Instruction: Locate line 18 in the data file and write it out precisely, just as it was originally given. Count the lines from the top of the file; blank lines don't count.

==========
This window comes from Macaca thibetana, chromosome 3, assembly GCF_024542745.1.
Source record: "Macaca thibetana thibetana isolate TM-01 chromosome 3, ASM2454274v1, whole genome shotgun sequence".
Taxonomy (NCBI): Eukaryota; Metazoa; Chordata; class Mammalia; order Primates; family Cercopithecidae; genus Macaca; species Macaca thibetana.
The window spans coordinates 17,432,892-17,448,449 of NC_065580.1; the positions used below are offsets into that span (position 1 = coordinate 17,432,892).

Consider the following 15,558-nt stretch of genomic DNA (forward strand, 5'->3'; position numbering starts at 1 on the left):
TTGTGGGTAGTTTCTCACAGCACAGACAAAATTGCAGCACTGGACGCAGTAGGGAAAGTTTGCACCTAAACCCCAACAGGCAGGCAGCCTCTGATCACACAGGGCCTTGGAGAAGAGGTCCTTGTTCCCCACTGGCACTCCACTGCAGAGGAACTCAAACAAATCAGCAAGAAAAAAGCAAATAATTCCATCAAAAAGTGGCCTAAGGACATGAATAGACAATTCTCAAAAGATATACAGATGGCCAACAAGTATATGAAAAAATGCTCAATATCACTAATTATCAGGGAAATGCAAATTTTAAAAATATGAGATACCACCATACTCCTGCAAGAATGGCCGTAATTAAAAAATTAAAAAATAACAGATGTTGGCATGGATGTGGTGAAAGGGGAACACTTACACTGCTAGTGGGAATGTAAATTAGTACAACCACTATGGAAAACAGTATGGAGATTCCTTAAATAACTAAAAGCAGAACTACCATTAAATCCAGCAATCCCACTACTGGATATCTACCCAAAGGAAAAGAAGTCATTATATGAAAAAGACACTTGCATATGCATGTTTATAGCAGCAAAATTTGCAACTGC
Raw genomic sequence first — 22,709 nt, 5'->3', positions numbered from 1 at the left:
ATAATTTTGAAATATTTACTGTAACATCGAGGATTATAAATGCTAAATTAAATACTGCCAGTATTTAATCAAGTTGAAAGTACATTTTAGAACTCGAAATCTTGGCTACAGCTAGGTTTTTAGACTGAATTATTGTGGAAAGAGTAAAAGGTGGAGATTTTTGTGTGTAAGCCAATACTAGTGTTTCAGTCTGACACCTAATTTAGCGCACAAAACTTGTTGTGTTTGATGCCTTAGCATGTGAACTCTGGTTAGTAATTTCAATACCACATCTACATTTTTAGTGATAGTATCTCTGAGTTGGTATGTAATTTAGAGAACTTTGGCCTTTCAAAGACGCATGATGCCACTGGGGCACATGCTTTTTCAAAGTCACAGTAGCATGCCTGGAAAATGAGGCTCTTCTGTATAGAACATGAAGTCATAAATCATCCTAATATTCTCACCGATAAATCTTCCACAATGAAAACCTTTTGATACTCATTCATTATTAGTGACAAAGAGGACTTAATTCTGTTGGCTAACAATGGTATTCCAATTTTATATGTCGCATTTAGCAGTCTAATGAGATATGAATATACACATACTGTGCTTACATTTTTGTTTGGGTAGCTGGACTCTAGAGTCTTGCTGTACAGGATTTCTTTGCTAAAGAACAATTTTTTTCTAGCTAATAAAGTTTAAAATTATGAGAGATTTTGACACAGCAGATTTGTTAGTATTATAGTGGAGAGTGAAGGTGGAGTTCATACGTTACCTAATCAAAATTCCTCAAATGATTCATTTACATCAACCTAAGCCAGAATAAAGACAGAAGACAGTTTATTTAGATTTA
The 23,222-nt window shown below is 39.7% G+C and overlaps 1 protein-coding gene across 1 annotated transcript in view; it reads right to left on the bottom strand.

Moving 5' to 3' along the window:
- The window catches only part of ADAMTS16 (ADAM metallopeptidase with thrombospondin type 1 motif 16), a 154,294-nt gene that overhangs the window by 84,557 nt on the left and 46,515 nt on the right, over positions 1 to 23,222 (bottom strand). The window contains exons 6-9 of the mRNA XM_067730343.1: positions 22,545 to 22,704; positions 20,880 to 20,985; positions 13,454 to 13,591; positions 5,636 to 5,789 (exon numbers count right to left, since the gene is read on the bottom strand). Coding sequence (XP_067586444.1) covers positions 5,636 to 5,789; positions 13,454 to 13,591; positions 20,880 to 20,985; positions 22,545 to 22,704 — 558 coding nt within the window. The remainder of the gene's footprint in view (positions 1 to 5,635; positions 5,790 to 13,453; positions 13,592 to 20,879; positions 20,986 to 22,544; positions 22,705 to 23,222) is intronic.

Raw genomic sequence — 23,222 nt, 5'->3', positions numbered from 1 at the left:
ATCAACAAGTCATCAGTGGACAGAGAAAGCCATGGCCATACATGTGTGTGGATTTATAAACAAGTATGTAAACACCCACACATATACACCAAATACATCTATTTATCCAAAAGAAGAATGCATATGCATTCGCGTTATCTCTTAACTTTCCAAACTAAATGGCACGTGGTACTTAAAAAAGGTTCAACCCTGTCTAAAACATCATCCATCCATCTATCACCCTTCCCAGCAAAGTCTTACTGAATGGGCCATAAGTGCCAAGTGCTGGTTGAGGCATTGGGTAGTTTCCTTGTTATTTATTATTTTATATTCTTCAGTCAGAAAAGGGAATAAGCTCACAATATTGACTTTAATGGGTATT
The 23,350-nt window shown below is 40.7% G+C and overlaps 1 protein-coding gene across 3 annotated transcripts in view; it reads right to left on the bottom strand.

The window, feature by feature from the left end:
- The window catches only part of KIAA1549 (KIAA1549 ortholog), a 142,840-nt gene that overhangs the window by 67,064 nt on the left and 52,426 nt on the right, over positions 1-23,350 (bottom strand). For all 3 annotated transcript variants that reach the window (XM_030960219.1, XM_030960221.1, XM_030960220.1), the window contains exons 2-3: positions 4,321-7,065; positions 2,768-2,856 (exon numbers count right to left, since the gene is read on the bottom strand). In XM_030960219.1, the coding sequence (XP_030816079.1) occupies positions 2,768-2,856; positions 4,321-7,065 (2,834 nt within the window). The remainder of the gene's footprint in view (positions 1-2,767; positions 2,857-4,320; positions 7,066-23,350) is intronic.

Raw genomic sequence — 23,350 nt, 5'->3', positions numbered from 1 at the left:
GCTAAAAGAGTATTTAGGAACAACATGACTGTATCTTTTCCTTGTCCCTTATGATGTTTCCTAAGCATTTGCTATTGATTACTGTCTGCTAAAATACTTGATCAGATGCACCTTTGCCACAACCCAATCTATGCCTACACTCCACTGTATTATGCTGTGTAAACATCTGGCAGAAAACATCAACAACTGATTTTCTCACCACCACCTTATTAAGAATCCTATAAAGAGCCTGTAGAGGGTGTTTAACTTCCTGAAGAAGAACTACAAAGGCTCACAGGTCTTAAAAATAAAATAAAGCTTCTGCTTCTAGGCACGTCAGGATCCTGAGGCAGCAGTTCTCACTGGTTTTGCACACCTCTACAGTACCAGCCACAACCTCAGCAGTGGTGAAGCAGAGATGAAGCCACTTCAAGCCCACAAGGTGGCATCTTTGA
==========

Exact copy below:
GCTAAAAGAGTATTTAGGAACAACATGACTGTATCTTTTCCTTGTCCCTTATGATGTTTCCTAAGCATTTGCTATTGATTACTGTCTGCTAAAATACTTGATCAGATGCACCTTTGCCACAACCCAATCTATGCCTACACTCCACTGTATTATGCTGTGTAAACATCTGGCAGAAAACATCAACAACTGATTTTCTCACCACCACCTTATTAAGAATCCTATAAAGAGCCTGTAGAGGGTGTTTAACTTCCTGAAGAAGAACTACAAAGGCTCACAGGTCTTAAAAATAAAATAAAGCTTCTGCTTCTAGGCACGTCAGGATCCTGAGGCAGCAGTTCTCACTGGTTTTGCACACCTCTACAGTACCAGCCACAACCTCAGCAGTGGTGAAGCAGAGATGAAGCCACTTCAAGCCCACAAGGTGGCATCTTTGA